Level 32
Feb 20, 2020
Please accept alternatives for "abdicate", for example "step down" or "resign". Not everyone's first language is English...
+2
Level 76
Mar 1, 2020
Edward VIII not the only English King (we'll ignore that the throne of England ceased to exist in 1707) to abdicate, merely the only one who did so willingly post-1066 (when Edgar AEtheling, elected King of England post-Hastings, submitted to William the Bastard without a fight) - Richard II did so to try and spare his life (failed), and James II was deemed to have done so by the Parliament that wanted him replaced when he fled for his life.
+1
Level 80
Mar 1, 2020
might just be semantics but sounds like one was deposed, one was executed, and one fled the country. Not exactly the same as simply voluntarily stepping down to get married.
+1
Level 51
Apr 27, 2020
It may not be the same set of facts Kal, but the same device was used or deemed to have been used. Richard was 'persuaded' to abdicate, but then so was Edward. James was actually found to have abdicated and deemed to have abdicated by both the English and Scottish Parliaments - otherwise how could there be new monarchs while the old one was still alive? That's not how it works.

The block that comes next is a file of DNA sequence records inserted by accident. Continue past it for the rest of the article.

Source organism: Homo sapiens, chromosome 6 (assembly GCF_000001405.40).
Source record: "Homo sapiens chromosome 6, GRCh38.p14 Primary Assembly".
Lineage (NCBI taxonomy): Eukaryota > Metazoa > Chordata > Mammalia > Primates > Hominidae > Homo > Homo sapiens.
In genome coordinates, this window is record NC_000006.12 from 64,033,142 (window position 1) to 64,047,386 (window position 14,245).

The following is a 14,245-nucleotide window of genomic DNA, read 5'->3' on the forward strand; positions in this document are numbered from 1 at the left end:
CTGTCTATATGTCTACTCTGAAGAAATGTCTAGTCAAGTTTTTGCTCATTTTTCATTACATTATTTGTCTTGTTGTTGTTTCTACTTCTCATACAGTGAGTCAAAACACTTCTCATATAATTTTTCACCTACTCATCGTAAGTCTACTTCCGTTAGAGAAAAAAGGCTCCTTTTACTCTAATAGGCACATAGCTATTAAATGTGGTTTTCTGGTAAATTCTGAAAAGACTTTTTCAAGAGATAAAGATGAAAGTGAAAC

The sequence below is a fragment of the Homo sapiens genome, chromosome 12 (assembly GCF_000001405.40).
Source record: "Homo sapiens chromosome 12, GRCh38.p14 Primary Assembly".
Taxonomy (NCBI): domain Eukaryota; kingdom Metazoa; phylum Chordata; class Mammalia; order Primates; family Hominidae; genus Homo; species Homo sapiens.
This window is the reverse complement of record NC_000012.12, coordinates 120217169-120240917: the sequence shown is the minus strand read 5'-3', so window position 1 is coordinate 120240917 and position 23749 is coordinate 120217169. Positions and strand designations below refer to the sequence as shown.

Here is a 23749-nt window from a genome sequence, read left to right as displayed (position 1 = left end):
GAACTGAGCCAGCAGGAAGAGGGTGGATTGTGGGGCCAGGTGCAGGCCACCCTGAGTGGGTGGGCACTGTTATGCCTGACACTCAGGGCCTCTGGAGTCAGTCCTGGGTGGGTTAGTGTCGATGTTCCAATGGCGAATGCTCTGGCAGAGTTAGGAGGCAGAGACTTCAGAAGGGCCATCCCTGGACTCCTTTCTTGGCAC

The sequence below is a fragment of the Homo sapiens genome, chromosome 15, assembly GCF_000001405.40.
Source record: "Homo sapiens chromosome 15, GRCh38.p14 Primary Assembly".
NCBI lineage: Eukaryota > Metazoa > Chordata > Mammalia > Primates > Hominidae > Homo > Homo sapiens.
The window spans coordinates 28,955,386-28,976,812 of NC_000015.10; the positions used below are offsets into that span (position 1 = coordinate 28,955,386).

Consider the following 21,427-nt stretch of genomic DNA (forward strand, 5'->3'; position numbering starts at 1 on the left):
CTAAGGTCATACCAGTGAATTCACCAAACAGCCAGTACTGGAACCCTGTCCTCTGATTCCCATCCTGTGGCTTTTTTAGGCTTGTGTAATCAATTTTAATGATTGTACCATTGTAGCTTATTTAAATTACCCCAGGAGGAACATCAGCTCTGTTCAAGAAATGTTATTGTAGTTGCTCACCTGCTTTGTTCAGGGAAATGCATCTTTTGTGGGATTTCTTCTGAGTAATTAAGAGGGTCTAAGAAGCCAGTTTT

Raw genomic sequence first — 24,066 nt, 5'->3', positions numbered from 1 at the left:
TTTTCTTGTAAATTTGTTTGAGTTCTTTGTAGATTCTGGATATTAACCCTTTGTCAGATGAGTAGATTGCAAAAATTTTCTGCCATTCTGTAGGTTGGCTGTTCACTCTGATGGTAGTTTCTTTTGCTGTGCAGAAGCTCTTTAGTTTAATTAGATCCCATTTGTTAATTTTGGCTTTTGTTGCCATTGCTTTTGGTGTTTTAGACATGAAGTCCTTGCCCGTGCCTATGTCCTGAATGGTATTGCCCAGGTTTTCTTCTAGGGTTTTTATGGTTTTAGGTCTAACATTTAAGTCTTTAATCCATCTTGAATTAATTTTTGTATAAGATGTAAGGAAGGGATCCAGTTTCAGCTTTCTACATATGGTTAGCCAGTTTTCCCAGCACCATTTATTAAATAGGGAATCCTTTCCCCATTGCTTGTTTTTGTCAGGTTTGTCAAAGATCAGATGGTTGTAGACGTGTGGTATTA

+1
Level 66
Apr 5, 2020
If we are going to be literal then Edward VIII was both English and a king so the question is still good. But what do you know? England once, briefly, had a Hungarian king, or at least one who was born in that part of the world. Would never have guessed, this is what I love about doing these quizzes: the random things that you find out.
+1
Level 67
Mar 1, 2020
I tried running, sprinting, shot-put, long jump and high jump for Bruce Jenner but didn't think of decathlon..
+1
Level 48
Mar 2, 2020
I couldn't spell abdicate, but "resign," "quit," and "give up" didn't work. LOL
+1
Level 69
Mar 22, 2020
Could you accept "quit" for abdicate?